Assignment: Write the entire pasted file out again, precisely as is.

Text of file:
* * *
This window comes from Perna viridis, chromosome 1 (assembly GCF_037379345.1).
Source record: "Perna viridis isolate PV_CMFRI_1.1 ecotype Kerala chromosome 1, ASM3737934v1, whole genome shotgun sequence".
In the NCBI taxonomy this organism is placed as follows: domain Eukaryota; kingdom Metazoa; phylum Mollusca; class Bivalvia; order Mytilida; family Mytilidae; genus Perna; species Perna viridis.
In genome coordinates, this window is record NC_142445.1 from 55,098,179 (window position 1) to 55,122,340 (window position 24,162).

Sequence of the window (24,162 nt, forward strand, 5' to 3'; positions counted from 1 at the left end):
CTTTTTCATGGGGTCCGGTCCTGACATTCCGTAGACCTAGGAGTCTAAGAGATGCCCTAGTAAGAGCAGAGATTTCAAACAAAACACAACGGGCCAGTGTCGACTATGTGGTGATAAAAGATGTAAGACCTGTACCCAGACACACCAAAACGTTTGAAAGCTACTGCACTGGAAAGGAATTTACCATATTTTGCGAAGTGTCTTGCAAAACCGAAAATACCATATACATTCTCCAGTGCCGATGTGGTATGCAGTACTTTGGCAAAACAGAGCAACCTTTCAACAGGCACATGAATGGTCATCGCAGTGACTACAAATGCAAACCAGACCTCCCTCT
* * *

This window comes from Perna viridis, chromosome 1 (assembly GCF_037379345.1).
Source record: "Perna viridis isolate PV_CMFRI_1.1 ecotype Kerala chromosome 1, ASM3737934v1, whole genome shotgun sequence".
In the NCBI taxonomy this organism is placed as follows: domain Eukaryota; kingdom Metazoa; phylum Mollusca; class Bivalvia; order Mytilida; family Mytilidae; genus Perna; species Perna viridis.
In genome coordinates, this window is record NC_142445.1 from 55,098,179 (window position 1) to 55,122,340 (window position 24,162).

Sequence of the window (24,162 nt, forward strand, 5' to 3'; positions counted from 1 at the left end):
CTTTTTCATGGGGTCCGGTCCTGACATTCCGTAGACCTAGGAGTCTAAGAGATGCCCTAGTAAGAGCAGAGATTTCAAACAAAACACAACGGGCCAGTGTCGACTATGTGGTGATAAAAGATGTAAGACCTGTACCCAGACACACCAAAACGTTTGAAAGCTACTGCACTGGAAAGGAATTTACCATATTTTGCGAAGTGTCTTGCAAAACCGAAAATACCATATACATTCTCCAGTGCCGATGTGGTATGCAGTACTTTGGCAAAACAGAGCAACCTTTCAACAGGCACATGAATGGTCATCGCAGTGACTACAAATGCAAACCAGACCTCCCTCT